Characterization of cephalic and non-cephalic sensory cell types provides insight into joint photo- and mechanoreceptor evolution

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Rhabdomeric Opsins (r-Opsins) are light-sensors in cephalic eye photoreceptors, but also function in additional sensory organs. This has prompted questions on the evolutionary relationship of these cell types, and if ancient r-Opsins cells were non-photosensory. Our profiling of cephalic and non-cephalic r-opsin1-expressing cells of the marine bristleworm Platynereis dumerilii reveals shared and distinct features. Non-cephalic cells possess a full set of phototransduction components, but also a mechanosensory signature. We determine that Pdu-r-Opsin1 is a Gαq-coupled blue-light receptor. Profiling of cells from r-opsin1 mutants versus wild-types, and a comparison under different light conditions reveals that in the non-cephalic cells, light – mediated by r-Opsin1 – adjusts the expression level of a calcium transporter relevant for auditory mechanosensation in vertebrates. We establish a deep learning-based quantitative behavioral analysis for animal trunk movements, and identify a light-and r-Opsin-1-dependent fine-tuning of the worm’s undulatory movements in headless trunks, which are known to require mechanosensory feedback.

Our results suggest an evolutionary concept in which r-Opsins act as ancient, light-dependent modulators of mechanosensation, and suggest that light-independent mechanosensory roles of r-Opsins likely evolved secondarily.

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  1. Reviewer #4 (Public Review):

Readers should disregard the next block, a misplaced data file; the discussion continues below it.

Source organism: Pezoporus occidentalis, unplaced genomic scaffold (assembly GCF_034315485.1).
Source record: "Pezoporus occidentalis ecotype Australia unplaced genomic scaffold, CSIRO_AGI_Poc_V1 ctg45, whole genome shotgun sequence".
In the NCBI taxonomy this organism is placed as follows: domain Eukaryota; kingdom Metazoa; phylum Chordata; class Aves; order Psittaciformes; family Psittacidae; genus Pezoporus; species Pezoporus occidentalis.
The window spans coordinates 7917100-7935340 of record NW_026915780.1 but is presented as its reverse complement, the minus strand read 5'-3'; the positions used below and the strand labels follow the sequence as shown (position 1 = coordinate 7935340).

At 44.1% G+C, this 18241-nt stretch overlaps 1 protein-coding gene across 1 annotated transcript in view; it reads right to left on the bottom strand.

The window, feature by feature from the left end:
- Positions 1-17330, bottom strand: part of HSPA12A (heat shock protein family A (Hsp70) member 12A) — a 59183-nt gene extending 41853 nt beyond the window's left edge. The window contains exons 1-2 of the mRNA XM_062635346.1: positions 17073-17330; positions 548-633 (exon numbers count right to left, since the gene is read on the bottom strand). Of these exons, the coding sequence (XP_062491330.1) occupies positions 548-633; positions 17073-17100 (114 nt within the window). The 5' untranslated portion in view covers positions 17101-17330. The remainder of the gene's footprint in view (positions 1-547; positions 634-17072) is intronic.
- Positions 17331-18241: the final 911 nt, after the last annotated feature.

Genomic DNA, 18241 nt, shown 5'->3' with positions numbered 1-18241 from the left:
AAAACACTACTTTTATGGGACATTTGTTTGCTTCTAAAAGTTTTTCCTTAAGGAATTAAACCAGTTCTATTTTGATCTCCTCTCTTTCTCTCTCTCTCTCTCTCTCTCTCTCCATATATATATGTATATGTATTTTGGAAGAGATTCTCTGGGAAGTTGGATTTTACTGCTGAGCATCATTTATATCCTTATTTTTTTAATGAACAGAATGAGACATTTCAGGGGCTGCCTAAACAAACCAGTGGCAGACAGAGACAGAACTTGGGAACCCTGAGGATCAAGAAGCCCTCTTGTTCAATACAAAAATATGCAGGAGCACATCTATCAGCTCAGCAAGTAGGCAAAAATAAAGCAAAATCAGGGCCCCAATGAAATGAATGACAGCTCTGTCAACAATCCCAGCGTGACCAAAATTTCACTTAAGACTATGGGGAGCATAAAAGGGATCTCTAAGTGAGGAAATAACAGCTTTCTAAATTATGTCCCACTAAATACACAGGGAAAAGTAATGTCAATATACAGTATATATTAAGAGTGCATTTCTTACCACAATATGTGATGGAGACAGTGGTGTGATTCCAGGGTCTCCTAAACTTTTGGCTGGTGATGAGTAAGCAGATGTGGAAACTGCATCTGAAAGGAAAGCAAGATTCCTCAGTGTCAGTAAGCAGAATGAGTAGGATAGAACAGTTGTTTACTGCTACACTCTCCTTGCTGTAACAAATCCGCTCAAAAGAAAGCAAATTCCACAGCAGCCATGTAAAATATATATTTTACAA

Using a transgenic line of Platynereis, in which GFP is expressed under the control of cis-regulatory elements for r-opsin, the study isolates r-opsin expressing cells from the head (eye photoreceptors) and trunk region (a population of segmentally repeated r-opsin expressing cells associated with the parapodia) by FACS. Subsequent RNA-Seq establishes that both populations of cells express genes for all components of the rhabdomeric phototransduction cascade, while the population of trunk sensory cells additionally expresses genes encoding proteins involved in mechanosensation. Using heterologous expression in a mammalian cell line, it is shown that the Platynereis r-opsin responds to blue light via coupling to Gαq suggesting that it mediates photoresponses via a canonical rhabdomeric phototransduction cascade. Transcriptomic analysis of an r-opsin mutant created by TALEN mediated gene editing then reveals that expression levels of the mechanosensory Atp2b channel are modulated by protracted exposure to blue light, a response abolished in the mutant. Behavioral analysis further suggests that undulatory movements of the worms are equally altered under these illumination conditions. Taken together this suggests that the r-opsin expressing trunk sensory cells act as both photo- and mechanoreceptors and that their mechanosensory properties are modulated in response to light. In combining the transcriptomic analysis of cell types with experimental studies of gene function and behavioral analyses, this study provides exciting new insights into the evolution of sensory cells. Several prior studies have found co-expression of photosensory and mechanosensory proteins in sensory cells of various bilaterians, and comparative studies suggested that photo- and mechanosensory cells may share a common evolutionary origin. However, the current study goes far beyond these findings in establishing a direct functional link between photo-and mechanosensation in a population of sensory cells suggesting that these sensory cells function as multimodal cells and that their mechanosensory properties are altered in response to light. Furthermore, the behavioral data (based on a novel machine-learning based tool of analysing the animals' movement) suggest that these cells have a behaviorally relevant function. Because r-opsin was found to be expressed in mechanoreceptors not only in lophotrochozoans (including Platynereis) but also in ecdysozoans and vertebrates (although functional studies are lacking here) and r-opsins belong to a large family of opsins, almost all of which are responsive to light, the present study suggests that r-opsins may have an ancestral bilaterian role in modulating mechanosensory function in response to light (in addition to their purely photosensory role in the photoreceptors of the eyes). Light-independent functions of r-opsin as recently revealed in Drosophila may, thus, be secondarily derived.